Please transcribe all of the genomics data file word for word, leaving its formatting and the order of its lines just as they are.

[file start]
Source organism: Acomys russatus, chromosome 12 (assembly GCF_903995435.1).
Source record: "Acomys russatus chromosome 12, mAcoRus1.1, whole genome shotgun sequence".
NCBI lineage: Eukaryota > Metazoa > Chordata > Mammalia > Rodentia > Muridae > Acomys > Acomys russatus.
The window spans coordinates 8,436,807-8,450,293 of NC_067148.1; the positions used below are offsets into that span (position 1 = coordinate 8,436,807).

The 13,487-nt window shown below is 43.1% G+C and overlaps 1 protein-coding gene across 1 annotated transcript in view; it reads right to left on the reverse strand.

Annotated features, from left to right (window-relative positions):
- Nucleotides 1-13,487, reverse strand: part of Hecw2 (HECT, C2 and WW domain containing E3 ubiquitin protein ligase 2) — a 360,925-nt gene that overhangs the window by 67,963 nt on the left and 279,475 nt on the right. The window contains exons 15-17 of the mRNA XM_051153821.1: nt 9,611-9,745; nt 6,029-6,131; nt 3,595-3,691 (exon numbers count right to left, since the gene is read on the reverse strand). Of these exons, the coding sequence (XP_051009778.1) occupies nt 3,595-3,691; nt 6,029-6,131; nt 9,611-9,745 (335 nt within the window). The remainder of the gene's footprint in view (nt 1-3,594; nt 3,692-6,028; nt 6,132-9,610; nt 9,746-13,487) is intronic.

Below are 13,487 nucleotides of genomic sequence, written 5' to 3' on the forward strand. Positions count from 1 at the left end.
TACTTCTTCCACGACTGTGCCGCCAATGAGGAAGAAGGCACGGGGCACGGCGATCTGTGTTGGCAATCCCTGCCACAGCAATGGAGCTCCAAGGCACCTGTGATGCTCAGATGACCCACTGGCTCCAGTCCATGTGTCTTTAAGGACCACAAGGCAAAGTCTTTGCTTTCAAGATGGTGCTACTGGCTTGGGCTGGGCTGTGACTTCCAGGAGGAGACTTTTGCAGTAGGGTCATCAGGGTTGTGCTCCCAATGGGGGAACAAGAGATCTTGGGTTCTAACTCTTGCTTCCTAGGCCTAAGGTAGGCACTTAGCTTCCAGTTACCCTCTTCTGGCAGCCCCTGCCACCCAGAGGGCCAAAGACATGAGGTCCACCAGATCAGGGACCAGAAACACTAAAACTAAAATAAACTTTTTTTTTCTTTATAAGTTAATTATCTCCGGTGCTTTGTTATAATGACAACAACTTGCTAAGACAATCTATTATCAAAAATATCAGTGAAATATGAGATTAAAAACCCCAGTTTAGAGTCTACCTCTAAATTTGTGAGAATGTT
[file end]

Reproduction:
Source organism: Acomys russatus, chromosome 12 (assembly GCF_903995435.1).
Source record: "Acomys russatus chromosome 12, mAcoRus1.1, whole genome shotgun sequence".
NCBI lineage: Eukaryota > Metazoa > Chordata > Mammalia > Rodentia > Muridae > Acomys > Acomys russatus.
The window spans coordinates 8,436,807-8,450,293 of NC_067148.1; the positions used below are offsets into that span (position 1 = coordinate 8,436,807).

The 13,487-nt window shown below is 43.1% G+C and overlaps 1 protein-coding gene across 1 annotated transcript in view; it reads right to left on the reverse strand.

Annotated features, from left to right (window-relative positions):
- Nucleotides 1-13,487, reverse strand: part of Hecw2 (HECT, C2 and WW domain containing E3 ubiquitin protein ligase 2) — a 360,925-nt gene that overhangs the window by 67,963 nt on the left and 279,475 nt on the right. The window contains exons 15-17 of the mRNA XM_051153821.1: nt 9,611-9,745; nt 6,029-6,131; nt 3,595-3,691 (exon numbers count right to left, since the gene is read on the reverse strand). Of these exons, the coding sequence (XP_051009778.1) occupies nt 3,595-3,691; nt 6,029-6,131; nt 9,611-9,745 (335 nt within the window). The remainder of the gene's footprint in view (nt 1-3,594; nt 3,692-6,028; nt 6,132-9,610; nt 9,746-13,487) is intronic.

Below are 13,487 nucleotides of genomic sequence, written 5' to 3' on the forward strand. Positions count from 1 at the left end.
TACTTCTTCCACGACTGTGCCGCCAATGAGGAAGAAGGCACGGGGCACGGCGATCTGTGTTGGCAATCCCTGCCACAGCAATGGAGCTCCAAGGCACCTGTGATGCTCAGATGACCCACTGGCTCCAGTCCATGTGTCTTTAAGGACCACAAGGCAAAGTCTTTGCTTTCAAGATGGTGCTACTGGCTTGGGCTGGGCTGTGACTTCCAGGAGGAGACTTTTGCAGTAGGGTCATCAGGGTTGTGCTCCCAATGGGGGAACAAGAGATCTTGGGTTCTAACTCTTGCTTCCTAGGCCTAAGGTAGGCACTTAGCTTCCAGTTACCCTCTTCTGGCAGCCCCTGCCACCCAGAGGGCCAAAGACATGAGGTCCACCAGATCAGGGACCAGAAACACTAAAACTAAAATAAACTTTTTTTTTCTTTATAAGTTAATTATCTCCGGTGCTTTGTTATAATGACAACAACTTGCTAAGACAATCTATTATCAAAAATATCAGTGAAATATGAGATTAAAAACCCCAGTTTAGAGTCTACCTCTAAATTTGTGAGAATGTT